Oasis brothers invited to join Gallagher record bid

Organisers of a world record attempt are hoping rock star brothers Liam and Noel Gallagher will join them in Ireland this week as their ancestral clan unites for a colossal get-together.

Organisers of a world record attempt are hoping rock star brothers Liam and Noel Gallagher will join them in Ireland this week as their ancestral clan unites for a colossal get-together.

More than 10,000 emails and letters have been sent around the world inviting Gallaghers to Co Donegal on Saturday for the latest international same-surname gathering.

The Oasis duo have been asked to attend but the man behind the massive family do is remaining tight lipped about the rock stars.

“We’ve invited a couple of boys from Manchester, and that’s all I’m saying,” organiser Adrian Gallagher said.

The aim of the Gallagher Global Gathering is to beat the record set by the Welsh last year when 1,224 Joneses turned up to an event in Cardiff.

“It’s not a matter of keeping up with the Joneses, it’s a question of beating them,” Mr Gallagher said.

Chairman of the gathering, Donegal priest Father Sean O’Gallachoir, joked when told of the current record: “I could get that in the parish.”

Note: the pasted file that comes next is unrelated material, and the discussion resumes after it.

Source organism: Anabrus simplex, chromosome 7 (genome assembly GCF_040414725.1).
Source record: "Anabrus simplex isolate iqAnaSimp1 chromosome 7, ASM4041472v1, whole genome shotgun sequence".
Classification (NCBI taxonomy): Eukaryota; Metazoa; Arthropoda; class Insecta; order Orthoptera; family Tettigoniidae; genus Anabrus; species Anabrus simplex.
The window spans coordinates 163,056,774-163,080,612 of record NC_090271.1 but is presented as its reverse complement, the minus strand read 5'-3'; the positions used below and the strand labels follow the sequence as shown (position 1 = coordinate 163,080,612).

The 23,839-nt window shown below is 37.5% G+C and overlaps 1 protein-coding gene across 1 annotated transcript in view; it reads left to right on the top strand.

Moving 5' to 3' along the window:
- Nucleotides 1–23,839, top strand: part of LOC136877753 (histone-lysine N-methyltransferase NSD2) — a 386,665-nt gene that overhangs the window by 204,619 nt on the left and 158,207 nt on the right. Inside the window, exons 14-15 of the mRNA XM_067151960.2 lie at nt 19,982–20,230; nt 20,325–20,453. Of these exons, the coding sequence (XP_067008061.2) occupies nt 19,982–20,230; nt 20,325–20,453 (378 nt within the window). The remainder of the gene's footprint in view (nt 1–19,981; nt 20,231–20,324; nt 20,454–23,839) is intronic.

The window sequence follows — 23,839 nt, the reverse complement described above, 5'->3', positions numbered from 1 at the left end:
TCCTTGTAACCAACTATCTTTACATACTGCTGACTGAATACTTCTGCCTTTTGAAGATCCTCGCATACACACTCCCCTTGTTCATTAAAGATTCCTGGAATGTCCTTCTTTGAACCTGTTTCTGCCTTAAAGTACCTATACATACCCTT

Over the last two and a half years, emails have been sent to Irish groups in Canada, Australia and the US, more than 8,500 letters have been sent to the UK and 2,000 around Ireland.

The Gallagher quest also reached international airwaves including an interview on Japanese radio while American broadcasters ABC are planning to film the event.

“The Japanese like the idea of family and culture because some people over there think they are beginning to loose the connected part of their culture,” Mr Gallagher said.

Gallagher, originally a name associated with the north-west of Ireland, has spread around the world and the clan can trace its roots back to the legendary Irish king Niall Of The Nine Hostages.

The first Gallagher arrived from Brazil last weekend and the next to make it to Donegal was a man from Vancouver, Canada, and a woman from Queensland, Australia.

Thanks to centuries and decades of Irish emigration there are more than 30 variations of the name including Gaeilge (Irish) spellings and Anglicised versions, but all are welcome.

“Things got lost slightly in translation,” Mr Gallagher said.

He also offered an insight into just how common the name Gallagher is. The first Irish ’GI bride’ was a Gallagher while more controversially the first stone thrower in Derry was also a Gallagher.

“But that was in 1608 I’m reliably informed,” he joked.

An official from the Guinness Book of Records and two independent people will be on hand to verify the gathering.

Gallaghers must bring photo identification, a passport or driving licence or a birth certificate to take part.

Women born Gallagher but who have since married must bring their birth certificates to take part and youngsters must bring a letter of permission from their parents.

The gathering is planned for Letterkenny Institute of Technology on Sunday afternoon and dozens of events are planned for the following week.

Further details are available from www.gallagherclan.org.

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